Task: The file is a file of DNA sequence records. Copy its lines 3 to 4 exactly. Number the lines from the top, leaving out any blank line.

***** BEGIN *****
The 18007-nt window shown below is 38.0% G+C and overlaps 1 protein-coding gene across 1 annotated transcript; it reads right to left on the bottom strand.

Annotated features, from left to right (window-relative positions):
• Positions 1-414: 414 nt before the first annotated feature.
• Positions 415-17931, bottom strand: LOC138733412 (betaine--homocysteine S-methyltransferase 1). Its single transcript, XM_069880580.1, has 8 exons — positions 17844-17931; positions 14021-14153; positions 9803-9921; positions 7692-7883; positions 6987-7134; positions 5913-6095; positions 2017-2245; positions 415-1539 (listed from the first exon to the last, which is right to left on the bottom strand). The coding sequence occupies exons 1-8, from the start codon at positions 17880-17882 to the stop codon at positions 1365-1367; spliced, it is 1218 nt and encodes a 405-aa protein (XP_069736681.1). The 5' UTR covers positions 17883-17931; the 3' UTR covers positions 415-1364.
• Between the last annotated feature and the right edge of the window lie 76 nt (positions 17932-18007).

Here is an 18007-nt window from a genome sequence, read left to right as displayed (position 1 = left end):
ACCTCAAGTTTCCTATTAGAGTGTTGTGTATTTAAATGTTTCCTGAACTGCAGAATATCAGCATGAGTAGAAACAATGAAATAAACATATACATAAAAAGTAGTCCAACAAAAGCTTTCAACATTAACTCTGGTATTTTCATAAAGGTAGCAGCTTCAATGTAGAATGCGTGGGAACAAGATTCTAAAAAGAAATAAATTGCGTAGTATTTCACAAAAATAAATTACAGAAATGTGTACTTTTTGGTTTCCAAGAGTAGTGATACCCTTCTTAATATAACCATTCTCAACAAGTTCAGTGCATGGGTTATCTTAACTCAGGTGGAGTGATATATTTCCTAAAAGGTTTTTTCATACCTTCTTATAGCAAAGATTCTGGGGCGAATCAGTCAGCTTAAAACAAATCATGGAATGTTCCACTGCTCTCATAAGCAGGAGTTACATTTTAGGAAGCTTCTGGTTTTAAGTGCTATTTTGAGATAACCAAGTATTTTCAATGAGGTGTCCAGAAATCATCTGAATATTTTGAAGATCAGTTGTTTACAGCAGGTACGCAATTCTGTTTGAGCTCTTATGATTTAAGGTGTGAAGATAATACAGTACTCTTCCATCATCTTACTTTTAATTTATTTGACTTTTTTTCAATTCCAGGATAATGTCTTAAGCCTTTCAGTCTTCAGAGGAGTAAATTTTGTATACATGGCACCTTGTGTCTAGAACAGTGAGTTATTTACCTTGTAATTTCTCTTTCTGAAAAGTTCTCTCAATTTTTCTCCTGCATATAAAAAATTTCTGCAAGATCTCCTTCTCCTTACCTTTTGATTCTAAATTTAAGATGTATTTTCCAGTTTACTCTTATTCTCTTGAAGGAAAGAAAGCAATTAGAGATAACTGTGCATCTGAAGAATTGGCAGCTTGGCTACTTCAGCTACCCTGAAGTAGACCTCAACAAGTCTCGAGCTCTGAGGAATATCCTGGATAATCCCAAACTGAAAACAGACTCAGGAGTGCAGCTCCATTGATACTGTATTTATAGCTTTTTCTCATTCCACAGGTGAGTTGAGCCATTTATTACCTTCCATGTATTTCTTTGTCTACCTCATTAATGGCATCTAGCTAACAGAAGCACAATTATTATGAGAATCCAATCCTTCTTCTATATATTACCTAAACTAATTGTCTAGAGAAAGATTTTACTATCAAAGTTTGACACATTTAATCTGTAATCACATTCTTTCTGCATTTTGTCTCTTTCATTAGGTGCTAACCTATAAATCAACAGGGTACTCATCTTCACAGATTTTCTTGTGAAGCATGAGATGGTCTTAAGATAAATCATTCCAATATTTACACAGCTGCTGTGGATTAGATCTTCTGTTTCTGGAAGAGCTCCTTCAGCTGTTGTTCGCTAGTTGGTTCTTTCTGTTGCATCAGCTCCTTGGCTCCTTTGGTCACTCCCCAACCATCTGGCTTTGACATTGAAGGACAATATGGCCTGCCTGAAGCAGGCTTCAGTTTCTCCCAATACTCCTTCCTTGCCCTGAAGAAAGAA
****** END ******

• Positions 1-414: 414 nt before the first annotated feature.
• Positions 415-17931, bottom strand: LOC138733412 (betaine--homocysteine S-methyltransferase 1). Its single transcript, XM_069880580.1, has 8 exons — positions 17844-17931; positions 14021-14153; positions 9803-9921; positions 7692-7883; positions 6987-7134; positions 5913-6095; positions 2017-2245; positions 415-1539 (listed from the first exon to the last, which is right to left on the bottom strand). The coding sequence occupies exons 1-8, from the start codon at positions 17880-17882 to the stop codon at positions 1365-1367; spliced, it is 1218 nt and encodes a 405-aa protein (XP_069736681.1). The 5' UTR covers positions 17883-17931; the 3' UTR covers positions 415-1364.